Isavia Demands Felling of 2,900 Trees in Öskjuhlíð

Perlan Öskjuhlíð haust autumn

The operator of Reykjavík Domestic Airport, Isavia, has requested that 2,900 trees in Öskjuhlíð forest be felled immediately, or 1,200 of the forest’s tallest trees, to improve flight safety. Öskjuhlíð is one of the oldest forests in Reykjavík and is on the natural heritage register. If the request is approved, it would constitute felling about one-third of the forest or at least half of its oldest and tallest trees.

Isavia sent a request to the City of Reykjavík on July 6 demanding city authorities fell trees within the approach zone to the airport from the east in order to improve flight safety. Isavia suggests two possibilities: felling all the trees within two areas of the forest, a total of 2,900 trees; or felling around 1,200 of the forest’s tallest trees.

Reykjavíkurborg. What Öskjuhlíð would look like with the 2,900 trees felled (inside the red dotted line)
Reykjavíkurborg. What Öskjuhlíð would look like with the 2,900 trees felled (inside the red dotted line).

Protected green space enjoyed by many

The forest enjoys protection both within the neighbourhood zoning plan and as a city park in the city’s master zoning plan. Öskjuhlíð is also on the natural heritage register. Felling the trees is subject to the consultation and approval of various parties, including the Icelandic Institute of Natural History.

The felling would come at a significant cost, at least ISK 500 million [$3.8 million; €3.5 million] to fell 2,900 trees. That price tag would not include the necessary landscaping of the area after the trees are cut down and removed. In 2017, around 140 trees in the forest were felled to increase flight safety. Isavia put the project out to tender and footed the bill.

Öskjuhlíð is a popular site for outdoor recreation as well as the location of Reykjavík landmark Perlan. Reykjavík University is nestled at the base of the forest and religious organisation Ásatrú has facilities in Öskjuhlíð as well, where they hold regular events. The greater Reykjavík area does not have many forests to boast of, the two main ones besides Öskjuhlíð being Heiðmörk and Elliðárdalur.

Airport location a long-standing debate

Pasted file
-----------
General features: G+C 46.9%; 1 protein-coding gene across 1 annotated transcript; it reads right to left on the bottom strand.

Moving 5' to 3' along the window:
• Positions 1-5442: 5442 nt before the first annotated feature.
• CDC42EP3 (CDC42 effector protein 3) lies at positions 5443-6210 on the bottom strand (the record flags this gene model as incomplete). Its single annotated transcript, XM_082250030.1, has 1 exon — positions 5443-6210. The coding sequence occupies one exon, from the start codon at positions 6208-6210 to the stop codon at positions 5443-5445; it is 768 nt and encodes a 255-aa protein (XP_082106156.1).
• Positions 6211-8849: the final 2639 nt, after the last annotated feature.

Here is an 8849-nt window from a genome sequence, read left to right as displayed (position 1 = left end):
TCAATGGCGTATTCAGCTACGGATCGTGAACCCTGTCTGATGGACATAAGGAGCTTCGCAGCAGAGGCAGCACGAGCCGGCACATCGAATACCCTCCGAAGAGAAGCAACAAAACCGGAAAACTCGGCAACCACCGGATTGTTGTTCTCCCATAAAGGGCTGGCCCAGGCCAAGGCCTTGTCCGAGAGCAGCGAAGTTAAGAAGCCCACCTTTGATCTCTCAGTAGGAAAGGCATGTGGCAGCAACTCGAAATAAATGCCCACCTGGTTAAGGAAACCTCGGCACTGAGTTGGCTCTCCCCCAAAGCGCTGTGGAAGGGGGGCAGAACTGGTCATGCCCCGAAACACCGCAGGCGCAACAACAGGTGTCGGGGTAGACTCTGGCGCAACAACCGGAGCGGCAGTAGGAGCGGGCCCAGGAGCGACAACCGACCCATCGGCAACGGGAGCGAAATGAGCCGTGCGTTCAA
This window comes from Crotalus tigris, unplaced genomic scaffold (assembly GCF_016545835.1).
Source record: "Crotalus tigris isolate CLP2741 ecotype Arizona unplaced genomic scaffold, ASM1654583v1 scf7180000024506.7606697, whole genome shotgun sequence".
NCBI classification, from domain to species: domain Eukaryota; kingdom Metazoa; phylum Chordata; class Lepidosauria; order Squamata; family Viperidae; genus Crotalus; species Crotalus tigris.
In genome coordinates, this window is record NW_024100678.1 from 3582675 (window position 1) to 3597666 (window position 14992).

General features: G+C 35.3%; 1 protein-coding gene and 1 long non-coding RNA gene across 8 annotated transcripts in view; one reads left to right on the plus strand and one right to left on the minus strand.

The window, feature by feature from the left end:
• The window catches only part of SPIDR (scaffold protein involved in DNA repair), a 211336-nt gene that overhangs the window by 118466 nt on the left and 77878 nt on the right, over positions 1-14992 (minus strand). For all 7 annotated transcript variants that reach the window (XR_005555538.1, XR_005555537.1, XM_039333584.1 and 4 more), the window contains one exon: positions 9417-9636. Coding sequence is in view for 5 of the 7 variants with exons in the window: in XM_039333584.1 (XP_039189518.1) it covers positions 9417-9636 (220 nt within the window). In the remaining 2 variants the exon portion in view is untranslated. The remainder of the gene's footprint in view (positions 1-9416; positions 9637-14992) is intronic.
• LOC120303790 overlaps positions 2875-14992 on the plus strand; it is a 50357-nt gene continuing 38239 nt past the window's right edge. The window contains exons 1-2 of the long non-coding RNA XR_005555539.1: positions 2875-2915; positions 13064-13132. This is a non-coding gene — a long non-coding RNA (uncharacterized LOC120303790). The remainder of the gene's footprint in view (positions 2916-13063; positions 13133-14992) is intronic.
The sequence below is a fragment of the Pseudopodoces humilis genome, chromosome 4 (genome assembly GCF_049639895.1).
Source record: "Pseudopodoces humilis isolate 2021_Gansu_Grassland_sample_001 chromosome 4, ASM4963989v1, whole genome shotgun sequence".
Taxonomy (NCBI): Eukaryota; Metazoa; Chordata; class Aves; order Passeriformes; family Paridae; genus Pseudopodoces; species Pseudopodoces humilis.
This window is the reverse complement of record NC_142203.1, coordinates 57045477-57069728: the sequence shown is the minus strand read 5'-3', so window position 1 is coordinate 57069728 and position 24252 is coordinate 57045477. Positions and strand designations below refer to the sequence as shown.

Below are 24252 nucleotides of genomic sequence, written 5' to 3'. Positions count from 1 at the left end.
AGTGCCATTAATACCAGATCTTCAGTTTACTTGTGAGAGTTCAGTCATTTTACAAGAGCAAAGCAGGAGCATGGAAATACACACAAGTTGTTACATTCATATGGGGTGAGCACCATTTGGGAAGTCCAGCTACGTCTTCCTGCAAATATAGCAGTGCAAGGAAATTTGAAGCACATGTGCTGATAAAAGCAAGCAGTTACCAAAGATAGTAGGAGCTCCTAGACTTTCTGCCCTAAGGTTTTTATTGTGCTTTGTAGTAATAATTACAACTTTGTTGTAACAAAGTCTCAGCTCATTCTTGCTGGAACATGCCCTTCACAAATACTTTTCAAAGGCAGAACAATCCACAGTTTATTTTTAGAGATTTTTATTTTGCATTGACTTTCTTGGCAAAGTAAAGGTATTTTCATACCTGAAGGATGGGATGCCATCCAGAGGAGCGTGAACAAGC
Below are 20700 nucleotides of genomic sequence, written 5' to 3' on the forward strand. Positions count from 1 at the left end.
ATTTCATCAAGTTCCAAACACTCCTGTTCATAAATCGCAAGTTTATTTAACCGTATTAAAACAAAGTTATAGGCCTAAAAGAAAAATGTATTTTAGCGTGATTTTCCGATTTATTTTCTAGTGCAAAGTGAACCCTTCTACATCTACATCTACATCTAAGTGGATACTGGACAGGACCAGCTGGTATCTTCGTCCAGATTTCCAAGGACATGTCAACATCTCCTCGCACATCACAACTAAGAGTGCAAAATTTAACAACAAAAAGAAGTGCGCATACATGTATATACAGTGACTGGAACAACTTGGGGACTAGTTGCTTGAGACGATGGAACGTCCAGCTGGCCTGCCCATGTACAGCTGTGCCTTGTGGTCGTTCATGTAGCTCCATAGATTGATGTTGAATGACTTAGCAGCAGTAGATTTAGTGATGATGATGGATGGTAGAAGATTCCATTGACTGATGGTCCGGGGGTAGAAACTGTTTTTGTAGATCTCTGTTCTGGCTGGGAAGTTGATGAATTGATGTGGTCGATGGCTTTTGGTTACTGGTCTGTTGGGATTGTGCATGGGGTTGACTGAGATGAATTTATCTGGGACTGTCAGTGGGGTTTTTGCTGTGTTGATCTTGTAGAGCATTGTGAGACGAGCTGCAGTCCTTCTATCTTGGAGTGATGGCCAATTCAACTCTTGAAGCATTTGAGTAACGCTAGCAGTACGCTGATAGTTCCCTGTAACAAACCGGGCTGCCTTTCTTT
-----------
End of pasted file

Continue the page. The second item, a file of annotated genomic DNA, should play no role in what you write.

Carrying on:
Research has shown that afforestation carried out in the greater Reykjavík area since the middle of the 20th century, including in Öskjuhlíð, has decreased the intensity of storms and reduced average windspeeds in and around the city. Instead of felling trees, some have argued that the landing route to the domestic airport from the east could be made safer by extending the runway further west. That would require extending the existing runway out over the ocean, however.

The location of Reykjavík Domestic Airport has been a hot-button issue almost as long as the airport has been around. An agreement has now been made to move it from its current location in Vatnsmýri and build a residential development in its place – but a new location for the airport is yet to be determined and its relocation remains a source of tension between the sitting government and the City of Reykjavík.

Six Million Plants This Year, But Production Still Short of Carbon Neutrality Goal

Iceland needs to rapidly increase its plant cultivation in order to meet the government’s goal of carbon neutrality by 2040, RÚV reports.

Þröstur Eysteinsson, director of the Icelandic Forest Service, says that in order to meet the goal, plant production in Iceland will have to at least double over the next three to five years, and that production capacity will need to increase even more after that. Currently, there is not enough room in local nurseries and greenhouses to meet this demand.

“As the situation stands, our greenhouses are at full capacity,” Þröstur explained in an interview. “Because it’s May, the spring sowing has already been planned out and it isn’t possible to add anything that will be ready in spring 2023, that is to say, next spring. So for any new projects that are coming in, the earliest they could get plants is 2024.”

The Forest Service intends to deliver six million plants this year, says Þröstur, which is equivalent to pre-crash levels of production. “It was around five million last year, and four million the year before that. This is a rapid increase. Then we need seven to eight million next year, which we may not manage, and ten to twelve in 2025.”

Forests Now Cover 2% of Iceland

Elliðárdalur Reykjavík

Forests and bushes now cover over 2% of Iceland, Vísir reports. That number may not seem like much, but since 1990, the surface area covered by forest or shrubs in Iceland has increased more than six times over – from 7,000 hectares to 45,000. In 20 years, the number is expected to be 2.6%.

The Icelandic Forestry Association (IFA) held a conference last week where the milestone was celebrated. “This is big news,” stated Arnór Snorrason, a forester at the IFA research station at Mógilsá. It’s not only forestry efforts that have increased these numbers, but also Iceland’s remaining natural birch forests, which Arnór says have finally begun expanding for the first time since Iceland was settled.

Read More: One Man Reforestation Project

As much as 40% of Iceland’s surface area was covered by forest before permanent settlers arrived in the ninth century. They chopped down wood for kindling and cleared land for grazing, and their livestock later prevented trees from growing back.

Read more about the history of reforestation in Iceland here.